There was now Esther’s book to think about…500 books called Memories …stored in dozens of cardboard boxes throughout her house. She had taken the risk and gone ahead with self-publishing; but to her it was worth every penny, knowing how important memories actually were, and still having huge gaps of her own father’s families. The next question was would anyone buy them. If she had been unable to find her paternal family, despite her years of fruitless searching, perhaps it was time to stop seeking and record a little of the small town she had grown up in. Despite a slow and shaky start an amazing display/exhibition was mounted at their community centre in the millennium year. She thought the task might have been quite boring yet it was anything but that as residents shared their rich memories with her as she scribbled them down. Each time returning to ensure what she had been told by them was accurate and complete. It was amazing. Over time her file grew to more than fifty people spread right across the social strata which were as she had wanted it to be. In the end there was such a collected mass of social/historical material it was a matter of sticking it in the attic or sharing it with the town. She had stumbled across many fascinating stories and characters. She learnt about local pitmen being injured in mining accidents, with no compensation or type of benefits coming in. How thankful she was for the help of her daughters and their friends who had made the effort to set up the posters and nineteen stories Esther had compiled over that year in the community centre. They had been keen to help, but wanted to go to the pig roast and the fun of the tug-of-war in the recreational field facing onto their old junior school, and then there was a dance at night and a drink in the next town. The crowds had appeared through the swinging doors of the Community Centre, first for refreshments, and then to see the various displays available, including a display on the yards upstairs by the local history society and they could see how once life used to be for some of their own relatives. How shocked she was to see the interest her own display had created, probably underestimating the mounting interest of history in the millennium year everywhere, not just in Stanton. Even more delighted that some of the history she had discovered as well as photo’s important for some residents who were looking at filling their family gaps in the same way that for many years she had tried to do and now practically given up any hope of getting anywhere. There on the wall near the main entrance was a large photo of a boxing day hunt in 1939 with children on bikes or running besides the huntsmen in red passing by what would one day be Banks Park, where beautiful scented roses grew and Esther mum had walked with her dad, and then out by the AA box and a few cars on the road. A picture of a carnival day in what must have been the early 1900’s with women in long dresses pinched at the waist and frilly blouses, a boxed camera and a box pram all seemingly frozen in time.
There on the wall typed in 18-font, bold, were the memories of their village bobby who said that when he trained there was no fancy gear, no radio but just a bike and how every hour he would be instructed to go to a certain conference point such as the local telephone box or the police box and then wait there for at least five minutes which would make him accessible to the general public, as well as contactable. He remembered how panda cars had been introduced and believed from his stance that this was a retrograde step as the police could no longer be easily stopped by anyone wanting to report anything suspicious or to talk about a problem. One evening, he remembered how he parked his panda car, how his flashing blue light was pinched off the top. He said how he was responsible for contagious disease notification as well as issuing movement licenses for animals, issuing fire-arm certificates, and also worked as traffic warden and did road safety work in local schools. He said in his story how he remembered a local character digging up lead cable from the ground down at the pits and when the handle of the spade broke he left without his spade handle or the lead. He broke into the cricket ground for a drink and a quick arrest was made as the spade had had left behind had his name on it. He remembered the biscuit ware-house fire, which spread right across the A6 and how eleven fire engines had to be summoned.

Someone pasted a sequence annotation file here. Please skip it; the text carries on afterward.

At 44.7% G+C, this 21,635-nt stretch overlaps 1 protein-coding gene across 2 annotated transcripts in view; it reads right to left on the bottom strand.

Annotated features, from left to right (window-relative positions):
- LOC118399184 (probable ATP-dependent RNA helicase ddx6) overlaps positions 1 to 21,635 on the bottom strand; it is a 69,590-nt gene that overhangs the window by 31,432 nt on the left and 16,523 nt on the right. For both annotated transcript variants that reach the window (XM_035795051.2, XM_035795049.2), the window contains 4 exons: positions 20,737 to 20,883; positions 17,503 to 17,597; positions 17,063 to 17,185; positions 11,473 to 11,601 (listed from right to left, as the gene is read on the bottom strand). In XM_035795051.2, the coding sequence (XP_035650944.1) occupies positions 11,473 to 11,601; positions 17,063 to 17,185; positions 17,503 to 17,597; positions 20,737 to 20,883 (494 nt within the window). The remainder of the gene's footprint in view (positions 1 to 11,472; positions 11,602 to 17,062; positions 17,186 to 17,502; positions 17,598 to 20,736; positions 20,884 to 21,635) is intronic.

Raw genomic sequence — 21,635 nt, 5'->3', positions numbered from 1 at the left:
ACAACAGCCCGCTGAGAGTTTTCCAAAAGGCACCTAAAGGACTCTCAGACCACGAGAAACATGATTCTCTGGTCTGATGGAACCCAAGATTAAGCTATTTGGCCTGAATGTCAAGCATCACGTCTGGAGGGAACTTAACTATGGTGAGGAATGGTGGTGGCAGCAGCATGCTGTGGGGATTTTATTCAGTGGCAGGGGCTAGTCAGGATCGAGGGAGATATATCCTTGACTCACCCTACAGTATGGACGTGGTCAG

Then on the opposite wall in the community centre there was the story of Dan Bowles, tooth doctor and wart charmer. There were no telephones in those days, 1813, so it was by word of mouth that Dan learnt of his clients, both sexes, young and not so young, within their busy small town. A settled community of one thousand, three hundred souls, it was no different from other places in the medical requirements of the population. From the Rev Paul going down to Watercress Harry in the pecking order of the day, all needed a tooth pulling now and then (it would be miraculous if one didn’t have at least one such appointment with Dan during their lifetime). He lived in a two-up and two-down iron and limestone cottage in Pound Place, enough for his wife Jemimah, two children (one sadly with polio) and one dog and two cats. Special mixtures and ingredients were carried in his special bag, and included alongside these potions an assortment of clamps, pliers, squeezers, small hammers and files as well as one or two bibs and odd lengths of dressings for use in the wart routine. Everyone knew Dan, and Dan knew everyone else. Unusually, he was a devout Catholic, and on the Sabbath attended the little chapel on the road into Great Harrowden hard by “Vaux Hall”. His caution to the population was - a raw carrot does wonder for dental health and don’t share towels (for wart control).